“Bridge 1,” as it is called at the yard, connects the yard with the mainland at the shipyard’s Gate 1, which empties out into Kittery Foreside. The rail line into the shipyard also travels over Bridge 1.
The replacement bridge project is expected to begin this winter and take two years to complete.
Due to the unique design of the existing bridge, completed in 1914, the replacement is being built in two sections and not all at once, said Gary Dion-Bernier, the shipyard community plans and liaison officer.
“It’s technically two individual structures,” Dion-Bernier said. “They can build half the road, and then the other half. So, presumably100 years from now, they can do the same thing.”
This will allow for traffic to flow just as it does now during peak periods in the morning and afternoon. At all other times, traffic will go through Gate 2 on Whipple Road.
The existing bridge to the shipyard was built at a time of great activity and infrastructure growth. In order to allow larger ships to navigate the Piscataqua River, in 1905 a 400-foot-long part of Seavey Island called Henderson’s Point was dynamited.
According to Public Affairs Officer Danna Eddy, that significant moment in the yard’s history, which eventually allowed submarines to come up river, was followed by a veritable building boom. The first dry dock was completed in 1906, the Portsmouth Naval Prison in 1908, and the naval hospital in 1913.
“Direct rail transportation was provided from the shipyard and extensive improvements were made to the shipyard’s utilities,” she said. “On the waterfront, locomotive cranes were purchased for hoisting and hauling, replacing the old method of block and tackle with oxen.”
While the yard repaired small ships, tugs and ferries, that all changed soon after the bridge was constructed. The following year, in 1915, the shipyard laid the keel of the L-8, the first submarine constructed at the yard, Eddy said.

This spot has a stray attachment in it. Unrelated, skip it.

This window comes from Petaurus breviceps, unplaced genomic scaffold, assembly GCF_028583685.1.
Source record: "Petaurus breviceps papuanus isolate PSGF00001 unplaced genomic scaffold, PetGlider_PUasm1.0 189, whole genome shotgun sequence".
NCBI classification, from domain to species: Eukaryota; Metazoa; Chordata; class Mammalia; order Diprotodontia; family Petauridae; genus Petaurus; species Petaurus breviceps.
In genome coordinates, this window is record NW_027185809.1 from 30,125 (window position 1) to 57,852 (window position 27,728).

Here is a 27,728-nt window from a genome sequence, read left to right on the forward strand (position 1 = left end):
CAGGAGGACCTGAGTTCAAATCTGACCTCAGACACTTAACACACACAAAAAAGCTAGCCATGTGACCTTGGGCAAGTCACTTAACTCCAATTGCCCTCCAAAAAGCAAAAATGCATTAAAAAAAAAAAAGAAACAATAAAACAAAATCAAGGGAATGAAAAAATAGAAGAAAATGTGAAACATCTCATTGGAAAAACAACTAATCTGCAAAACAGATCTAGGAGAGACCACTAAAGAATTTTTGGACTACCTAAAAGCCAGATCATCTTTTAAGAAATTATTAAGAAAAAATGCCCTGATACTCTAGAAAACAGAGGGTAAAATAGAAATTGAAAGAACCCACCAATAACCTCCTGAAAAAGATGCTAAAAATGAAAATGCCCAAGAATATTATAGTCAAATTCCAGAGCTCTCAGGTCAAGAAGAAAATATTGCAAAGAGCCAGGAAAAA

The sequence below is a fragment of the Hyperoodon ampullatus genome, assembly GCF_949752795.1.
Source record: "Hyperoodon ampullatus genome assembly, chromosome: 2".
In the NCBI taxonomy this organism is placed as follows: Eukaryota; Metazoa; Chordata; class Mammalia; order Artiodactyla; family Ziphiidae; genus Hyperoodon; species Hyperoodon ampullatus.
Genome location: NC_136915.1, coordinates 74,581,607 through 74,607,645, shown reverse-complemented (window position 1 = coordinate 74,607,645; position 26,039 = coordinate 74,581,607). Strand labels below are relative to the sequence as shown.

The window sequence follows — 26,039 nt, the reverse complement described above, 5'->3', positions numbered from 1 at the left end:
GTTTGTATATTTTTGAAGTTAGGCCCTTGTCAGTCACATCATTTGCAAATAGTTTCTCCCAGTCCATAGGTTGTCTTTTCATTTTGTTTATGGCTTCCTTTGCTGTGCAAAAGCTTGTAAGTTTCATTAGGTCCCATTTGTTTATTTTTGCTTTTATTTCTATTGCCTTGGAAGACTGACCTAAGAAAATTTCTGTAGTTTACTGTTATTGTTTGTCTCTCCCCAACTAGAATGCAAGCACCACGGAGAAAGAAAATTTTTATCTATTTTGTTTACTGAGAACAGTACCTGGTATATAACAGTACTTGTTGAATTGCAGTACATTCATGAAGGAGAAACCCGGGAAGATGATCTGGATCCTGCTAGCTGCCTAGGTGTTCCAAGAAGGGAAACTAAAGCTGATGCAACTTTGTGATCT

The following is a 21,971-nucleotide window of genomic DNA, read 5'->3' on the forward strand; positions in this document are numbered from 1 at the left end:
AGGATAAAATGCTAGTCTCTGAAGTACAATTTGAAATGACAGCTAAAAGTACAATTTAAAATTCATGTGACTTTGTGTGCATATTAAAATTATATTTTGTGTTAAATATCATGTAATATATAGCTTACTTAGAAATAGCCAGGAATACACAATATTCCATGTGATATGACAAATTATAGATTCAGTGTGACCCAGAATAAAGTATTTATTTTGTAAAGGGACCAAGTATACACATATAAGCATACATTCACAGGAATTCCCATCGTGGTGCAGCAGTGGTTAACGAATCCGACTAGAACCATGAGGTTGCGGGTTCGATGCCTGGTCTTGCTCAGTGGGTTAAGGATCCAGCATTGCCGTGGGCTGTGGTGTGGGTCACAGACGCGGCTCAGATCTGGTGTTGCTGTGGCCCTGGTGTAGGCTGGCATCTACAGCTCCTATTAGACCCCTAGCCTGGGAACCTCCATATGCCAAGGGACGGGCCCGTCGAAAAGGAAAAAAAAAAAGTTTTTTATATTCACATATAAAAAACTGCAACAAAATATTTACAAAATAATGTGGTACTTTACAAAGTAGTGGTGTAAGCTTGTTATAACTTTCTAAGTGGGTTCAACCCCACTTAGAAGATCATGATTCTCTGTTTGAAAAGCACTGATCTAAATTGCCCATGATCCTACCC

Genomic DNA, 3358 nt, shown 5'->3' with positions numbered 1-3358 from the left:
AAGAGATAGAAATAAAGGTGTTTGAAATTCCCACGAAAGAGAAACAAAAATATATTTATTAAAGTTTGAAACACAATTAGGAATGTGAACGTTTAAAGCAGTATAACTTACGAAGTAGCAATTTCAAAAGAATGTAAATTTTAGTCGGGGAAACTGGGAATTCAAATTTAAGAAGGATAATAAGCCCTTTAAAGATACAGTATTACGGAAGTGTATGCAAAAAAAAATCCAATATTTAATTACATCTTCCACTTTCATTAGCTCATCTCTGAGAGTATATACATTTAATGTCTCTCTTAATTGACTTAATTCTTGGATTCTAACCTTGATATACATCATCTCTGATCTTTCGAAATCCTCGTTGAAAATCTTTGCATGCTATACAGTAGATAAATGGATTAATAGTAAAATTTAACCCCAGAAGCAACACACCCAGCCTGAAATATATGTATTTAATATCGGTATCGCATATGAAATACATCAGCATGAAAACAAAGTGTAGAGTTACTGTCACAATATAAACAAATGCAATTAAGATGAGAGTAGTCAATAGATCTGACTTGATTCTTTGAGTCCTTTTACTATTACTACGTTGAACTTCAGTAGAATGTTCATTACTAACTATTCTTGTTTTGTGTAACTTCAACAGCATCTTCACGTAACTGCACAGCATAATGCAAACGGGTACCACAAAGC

The bridge took two years to build and cost $125,000, which included land acquisition for the approach road, Eddy said. It is a four-span, riveted girder bridge with concrete and granite piers.
This was not the first bridge to the shipyard. The first was built in 1825 several hundred feet to the west of the current Bridge 1, and was used for horse-drawn vehicles and pedestrians, said Kerry Vautrot, the shipyard’s cultural resources manager.
Between the 1940s and today, repairs were made “to nearly every piece of the bridge: piers, girders, deck, sidewalk and guardrails,” former shipyard public works officer Cmdr. B.L. Weinstein stated in a report filed last spring. As those repairs were made, said Weinstein, “it informed the Navy that the steel used to construct Bridge 1 was high in sulfur content, making it brittle, and successful welding nearly impossible.”
While there is no structural problems with it currently, said Dion-Bernier, “any major modifications or adjustments are not feasible or technically viable without replacing the entire structure.
“It’s getting tired from the strain of the weight,” he said.
In his report, Weinstein said a 2011 bridge inspection indicated the bridge is “‘fracture critical,’ which means that there is no structural redundancy. If one of the steel member failed, the entire structure would fail.”
“Given our mission requirements, this is not an ideal situation,” he wrote.
Not only is Gate 1 the primary gate for the 4,700 workers at the shipyard today, it also supports the rail line. Spent nuclear fuel from the nuclear submarines repaired there is transported “on an infrequent basis about once a year” from the shipyard to the Department of Energy Naval Nuclear Reactor Facility in Idaho, Eddy said.
Weinstein notes in his report that if the bridge is not replaced, “loading restrictions will preclude rail traffic within the next five years, jeopardizing the shipyard’s mission.”